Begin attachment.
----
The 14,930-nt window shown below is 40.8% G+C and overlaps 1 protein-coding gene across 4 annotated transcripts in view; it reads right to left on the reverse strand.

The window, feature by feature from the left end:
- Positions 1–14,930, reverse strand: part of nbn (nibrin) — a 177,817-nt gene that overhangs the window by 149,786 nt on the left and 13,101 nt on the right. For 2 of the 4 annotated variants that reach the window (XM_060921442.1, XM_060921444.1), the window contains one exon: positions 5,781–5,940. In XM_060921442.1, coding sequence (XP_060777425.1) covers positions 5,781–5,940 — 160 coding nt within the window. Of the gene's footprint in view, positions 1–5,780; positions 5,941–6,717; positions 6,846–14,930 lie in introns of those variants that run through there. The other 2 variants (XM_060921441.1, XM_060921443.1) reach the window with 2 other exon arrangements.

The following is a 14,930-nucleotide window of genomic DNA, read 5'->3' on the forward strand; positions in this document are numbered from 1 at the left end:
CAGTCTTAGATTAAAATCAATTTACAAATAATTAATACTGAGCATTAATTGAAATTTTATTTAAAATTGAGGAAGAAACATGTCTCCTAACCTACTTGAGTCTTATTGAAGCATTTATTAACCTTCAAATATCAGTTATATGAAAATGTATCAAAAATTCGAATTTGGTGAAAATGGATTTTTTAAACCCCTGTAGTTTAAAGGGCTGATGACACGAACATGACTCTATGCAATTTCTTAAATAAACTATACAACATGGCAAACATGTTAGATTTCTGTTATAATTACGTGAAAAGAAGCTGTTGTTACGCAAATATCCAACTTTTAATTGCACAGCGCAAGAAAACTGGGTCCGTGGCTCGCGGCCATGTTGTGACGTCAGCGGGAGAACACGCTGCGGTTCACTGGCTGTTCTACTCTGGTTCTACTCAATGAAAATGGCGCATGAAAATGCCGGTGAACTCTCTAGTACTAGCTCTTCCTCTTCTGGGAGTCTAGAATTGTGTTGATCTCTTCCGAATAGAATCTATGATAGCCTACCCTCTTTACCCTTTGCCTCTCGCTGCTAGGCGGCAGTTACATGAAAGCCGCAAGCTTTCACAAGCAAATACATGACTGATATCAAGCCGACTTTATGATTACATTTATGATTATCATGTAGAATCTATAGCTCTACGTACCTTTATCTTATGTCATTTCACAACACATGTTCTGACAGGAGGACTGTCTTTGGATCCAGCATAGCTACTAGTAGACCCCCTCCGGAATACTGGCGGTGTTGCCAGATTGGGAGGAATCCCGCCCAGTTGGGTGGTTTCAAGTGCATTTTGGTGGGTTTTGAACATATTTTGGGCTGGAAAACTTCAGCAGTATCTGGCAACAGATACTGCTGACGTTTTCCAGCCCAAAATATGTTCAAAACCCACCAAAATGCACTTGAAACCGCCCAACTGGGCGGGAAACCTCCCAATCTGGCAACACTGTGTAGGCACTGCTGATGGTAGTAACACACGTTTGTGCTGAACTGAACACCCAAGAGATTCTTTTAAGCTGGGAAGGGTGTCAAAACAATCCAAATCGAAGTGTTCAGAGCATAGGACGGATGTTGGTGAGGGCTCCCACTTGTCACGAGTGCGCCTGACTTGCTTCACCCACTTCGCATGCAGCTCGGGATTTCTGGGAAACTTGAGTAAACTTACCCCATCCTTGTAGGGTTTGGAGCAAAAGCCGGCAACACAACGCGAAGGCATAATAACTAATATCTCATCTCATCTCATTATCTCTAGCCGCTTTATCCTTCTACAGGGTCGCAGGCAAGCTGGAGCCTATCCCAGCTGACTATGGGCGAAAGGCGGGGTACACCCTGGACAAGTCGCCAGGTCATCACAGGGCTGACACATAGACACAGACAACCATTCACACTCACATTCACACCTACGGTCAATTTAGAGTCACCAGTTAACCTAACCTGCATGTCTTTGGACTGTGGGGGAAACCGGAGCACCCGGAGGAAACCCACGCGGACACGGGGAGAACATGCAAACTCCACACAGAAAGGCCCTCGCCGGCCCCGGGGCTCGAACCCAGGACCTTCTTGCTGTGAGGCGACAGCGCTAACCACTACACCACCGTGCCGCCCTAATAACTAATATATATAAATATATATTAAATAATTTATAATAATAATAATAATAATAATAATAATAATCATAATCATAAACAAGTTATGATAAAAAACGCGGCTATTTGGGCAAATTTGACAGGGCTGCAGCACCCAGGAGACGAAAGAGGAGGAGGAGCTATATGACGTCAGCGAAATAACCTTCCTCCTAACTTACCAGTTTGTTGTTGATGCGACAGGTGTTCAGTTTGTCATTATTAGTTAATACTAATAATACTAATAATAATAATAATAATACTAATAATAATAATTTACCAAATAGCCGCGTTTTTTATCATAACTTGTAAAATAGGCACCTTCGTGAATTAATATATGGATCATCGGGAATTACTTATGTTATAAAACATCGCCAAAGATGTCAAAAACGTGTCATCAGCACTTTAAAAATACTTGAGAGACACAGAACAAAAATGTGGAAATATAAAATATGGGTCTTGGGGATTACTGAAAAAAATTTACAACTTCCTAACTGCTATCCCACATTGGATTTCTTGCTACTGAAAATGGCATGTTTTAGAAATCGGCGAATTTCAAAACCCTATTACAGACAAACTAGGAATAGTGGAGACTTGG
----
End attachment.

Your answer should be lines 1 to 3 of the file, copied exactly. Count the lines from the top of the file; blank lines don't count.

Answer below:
The 14,930-nt window shown below is 40.8% G+C and overlaps 1 protein-coding gene across 4 annotated transcripts in view; it reads right to left on the reverse strand.

The window, feature by feature from the left end:
- Positions 1–14,930, reverse strand: part of nbn (nibrin) — a 177,817-nt gene that overhangs the window by 149,786 nt on the left and 13,101 nt on the right. For 2 of the 4 annotated variants that reach the window (XM_060921442.1, XM_060921444.1), the window contains one exon: positions 5,781–5,940. In XM_060921442.1, coding sequence (XP_060777425.1) covers positions 5,781–5,940 — 160 coding nt within the window. Of the gene's footprint in view, positions 1–5,780; positions 5,941–6,717; positions 6,846–14,930 lie in introns of those variants that run through there. The other 2 variants (XM_060921441.1, XM_060921443.1) reach the window with 2 other exon arrangements.